I wonder what song will make my kids think of their mom after I’m gone.
Not even gone gone, just not in their daily lives anymore. When they’re grown and off to who knows where, what familiar yet distant strains of which random tune will come on in the grocery store and call me to mind, the way “Don’t It Make My Brown Eyes Blue” instantly conjures up my mother, her permed hair framing her smiling face singing to me in the wallpapered kitchen of my childhood home.
I’ll be fine when you’re gone
I’ll just cry all night long
Say it isn’t true and
Don’t it make my brown eyes blue
My mind is a twisted mess of lyrics and people, and if someone laid them out in two columns, songs on the left and faces on the right, I could draw lines connecting them faster than my third-grader connects continent names to their land shapes on his social studies worksheets.
The magical thing is that they’re mostly hidden; I don’t make the connection until I’m driving home after dropping off the kids at school and “Fade Into You” comes on the radio. Then suddenly within the song by Mazzy Star there’s Amy, with her golden locks and gorgeous smile, from a friendship that was once so intense and all-encompassing I’m pretty sure we were closer to each other for a time than we were to our spouses.
I want to hold the hand inside you
I want to take a breath that’s true
I look to you and I see nothing
I look to you to see the truth
“Fade Into You” plays and I remember Amy and I sharing sordid secrets, boozy late-night talks around countless bonfires, road trips and sailing excursions and football games and baseball games and theater performances. Amy holding my hand while I wait in the ER in the wee hours of Jan. 1 for an X-ray on my separated shoulder, a crazy end to an epic New Year’s party. Me holding Amy’s hand a couple years later as she lies in a hospital bed, her eyes watering through another contraction. “Just breathe … you’re doing great … he’s almost here …”
I get home and send Amy a message, telling her of the song I just heard on the radio and how it had her face in the notes, and later I wonder whether my face is in any notes for other people. I wonder if there are songs they remember me liking, or songs that played when we were together, or songs whose lyrics somehow match the time we shared.
For some I bet it’s a band. I can see my friend Shawn’s face in a mental collage of parties and bars over the years from our college friendship and well beyond, whenever the first notes of “Black Dog” or “Ramble On” or “Traveling Riverside Blues” hit the room and he scans the crowd and points at me. “ZEPPELIIIIIINNNN!” he yells in a way only Shawn can, dancing toward me, swinging me around, his Zep buddy for life. I hope these days when he’s driving to work listening to some classic rock Pandora station and Robert Plant’s high-pitched wail bleats through the speakers, my smile is there with it.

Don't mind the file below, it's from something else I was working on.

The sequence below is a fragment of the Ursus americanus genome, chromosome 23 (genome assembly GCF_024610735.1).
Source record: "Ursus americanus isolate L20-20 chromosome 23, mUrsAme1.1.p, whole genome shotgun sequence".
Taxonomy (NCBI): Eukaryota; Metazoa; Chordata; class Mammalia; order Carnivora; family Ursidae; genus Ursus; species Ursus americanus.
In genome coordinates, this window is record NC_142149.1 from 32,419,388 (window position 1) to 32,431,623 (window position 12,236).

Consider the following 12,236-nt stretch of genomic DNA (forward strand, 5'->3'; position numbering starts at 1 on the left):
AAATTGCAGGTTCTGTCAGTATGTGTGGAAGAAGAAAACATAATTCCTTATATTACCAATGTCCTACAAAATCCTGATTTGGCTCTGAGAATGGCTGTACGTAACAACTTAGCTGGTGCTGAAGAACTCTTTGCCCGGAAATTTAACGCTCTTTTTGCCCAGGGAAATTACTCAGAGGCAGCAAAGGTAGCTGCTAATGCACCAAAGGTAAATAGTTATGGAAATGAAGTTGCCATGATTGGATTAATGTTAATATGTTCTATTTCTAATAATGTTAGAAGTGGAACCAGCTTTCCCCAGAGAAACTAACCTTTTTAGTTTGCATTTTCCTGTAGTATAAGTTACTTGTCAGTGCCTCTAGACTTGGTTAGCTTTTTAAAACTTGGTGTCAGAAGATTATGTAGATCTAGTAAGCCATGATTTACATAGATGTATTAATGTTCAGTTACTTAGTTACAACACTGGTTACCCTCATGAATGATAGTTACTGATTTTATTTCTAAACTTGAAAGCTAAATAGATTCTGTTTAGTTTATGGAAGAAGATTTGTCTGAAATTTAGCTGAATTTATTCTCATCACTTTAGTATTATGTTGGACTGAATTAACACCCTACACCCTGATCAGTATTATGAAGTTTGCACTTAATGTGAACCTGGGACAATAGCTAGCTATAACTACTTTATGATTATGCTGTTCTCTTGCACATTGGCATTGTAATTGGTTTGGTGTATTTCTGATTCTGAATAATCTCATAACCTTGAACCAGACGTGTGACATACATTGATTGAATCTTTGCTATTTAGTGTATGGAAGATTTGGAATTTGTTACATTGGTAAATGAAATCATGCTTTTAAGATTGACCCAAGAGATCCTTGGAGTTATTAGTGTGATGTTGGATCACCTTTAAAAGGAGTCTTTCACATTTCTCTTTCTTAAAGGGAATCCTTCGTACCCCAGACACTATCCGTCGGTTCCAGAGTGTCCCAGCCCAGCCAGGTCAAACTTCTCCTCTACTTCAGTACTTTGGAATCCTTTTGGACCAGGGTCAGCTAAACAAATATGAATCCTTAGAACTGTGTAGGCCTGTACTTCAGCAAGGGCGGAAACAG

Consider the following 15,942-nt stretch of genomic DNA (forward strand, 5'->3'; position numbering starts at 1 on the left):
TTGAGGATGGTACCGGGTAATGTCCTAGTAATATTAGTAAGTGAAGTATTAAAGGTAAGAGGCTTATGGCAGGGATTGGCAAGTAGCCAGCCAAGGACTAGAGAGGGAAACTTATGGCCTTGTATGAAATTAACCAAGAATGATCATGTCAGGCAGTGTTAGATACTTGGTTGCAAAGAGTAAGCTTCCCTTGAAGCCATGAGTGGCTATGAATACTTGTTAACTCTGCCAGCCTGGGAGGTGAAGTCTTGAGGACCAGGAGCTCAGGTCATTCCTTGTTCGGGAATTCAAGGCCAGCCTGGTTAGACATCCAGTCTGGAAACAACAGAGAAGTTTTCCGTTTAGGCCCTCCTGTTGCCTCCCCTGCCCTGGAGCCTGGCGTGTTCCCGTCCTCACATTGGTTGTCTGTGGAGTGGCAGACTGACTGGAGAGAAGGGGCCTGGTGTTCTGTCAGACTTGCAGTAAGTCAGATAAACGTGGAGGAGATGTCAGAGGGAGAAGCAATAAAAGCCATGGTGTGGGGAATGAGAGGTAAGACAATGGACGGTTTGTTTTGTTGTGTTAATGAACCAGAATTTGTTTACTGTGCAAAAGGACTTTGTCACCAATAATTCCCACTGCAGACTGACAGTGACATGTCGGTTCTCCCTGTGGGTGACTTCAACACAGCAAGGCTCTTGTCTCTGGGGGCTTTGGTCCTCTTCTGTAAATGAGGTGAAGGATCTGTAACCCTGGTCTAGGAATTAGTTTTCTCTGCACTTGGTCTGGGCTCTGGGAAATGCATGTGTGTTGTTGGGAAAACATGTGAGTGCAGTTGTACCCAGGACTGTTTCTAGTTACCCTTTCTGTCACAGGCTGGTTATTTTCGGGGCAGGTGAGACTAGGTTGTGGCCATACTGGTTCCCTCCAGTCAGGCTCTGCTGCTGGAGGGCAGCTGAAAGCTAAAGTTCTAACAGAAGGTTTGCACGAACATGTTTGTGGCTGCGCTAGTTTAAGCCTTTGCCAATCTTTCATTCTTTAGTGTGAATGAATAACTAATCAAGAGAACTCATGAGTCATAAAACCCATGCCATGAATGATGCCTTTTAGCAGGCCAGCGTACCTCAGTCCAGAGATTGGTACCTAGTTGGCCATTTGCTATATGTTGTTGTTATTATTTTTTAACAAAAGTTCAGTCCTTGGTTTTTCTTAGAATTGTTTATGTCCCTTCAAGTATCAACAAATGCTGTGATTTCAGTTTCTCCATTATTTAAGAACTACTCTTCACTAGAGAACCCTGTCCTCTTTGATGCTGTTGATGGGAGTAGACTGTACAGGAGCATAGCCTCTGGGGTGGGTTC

And if you promised you’d love so completely
And you said you would always be true
You swore that you never would leave me, baby
Whatever happened to you?
When I pick up the boys from school Evan hands me a piece of paper. On it he has scrawled two song titles: “Beat It” and “The Final Countdown.” I smile. “This is for the ride,” he says. Their music teacher is always introducing them to new songs, which are old songs, and so we queue them up on the way to and from school and they marvel in the backseat at how I already know the lyrics to songs they just learned.
We’re leaving together,
But still it’s farewell
And maybe we’ll come back
To earth, who can tell?
I guess there is no one to blame
We’re leaving ground (leaving ground)
Will things ever be the same agaaaain?
I beat on the steering wheel and belt out the chorus to a song I never liked but right now sort of love, because this time it’s different, this time it’s ours. And then it occurs to me how possible it is that someday this could be the song. “The Final Countdown” could be the thing that brings me to mind, dear god, and for a moment I freeze, no please not this song, not something as cheesy as Europe’s poor excuse for a Space Oddity.
But we don’t choose these things, do we. It’s completely up to the way a random moment gets wedged into our memories, the way our subconscious finds a connection to a string of notes or lyrics that just feel like someone we love. Or lost. Or miss.
There are so many people I have loved and so many I miss, in so many ways. They are in “Respect” and “Tangled Up In Blue” and “You’re My Best Friend,” “Take Five” and “Budapest” and “The Greatest Sum.” They’re in “Get It Together,” “My Backwards Walk” and “The First, The Last, My Everything.” “The Beauty of Gray,” “Two Princes,” “September,” “The Aspidistra Flies,” “Call It Dreaming” and so many more. They are embedded in The Wall and Soulrocker and New Jersey and Everything Now and Nebraska and in the soundtracks to Pulp Fiction and Singles.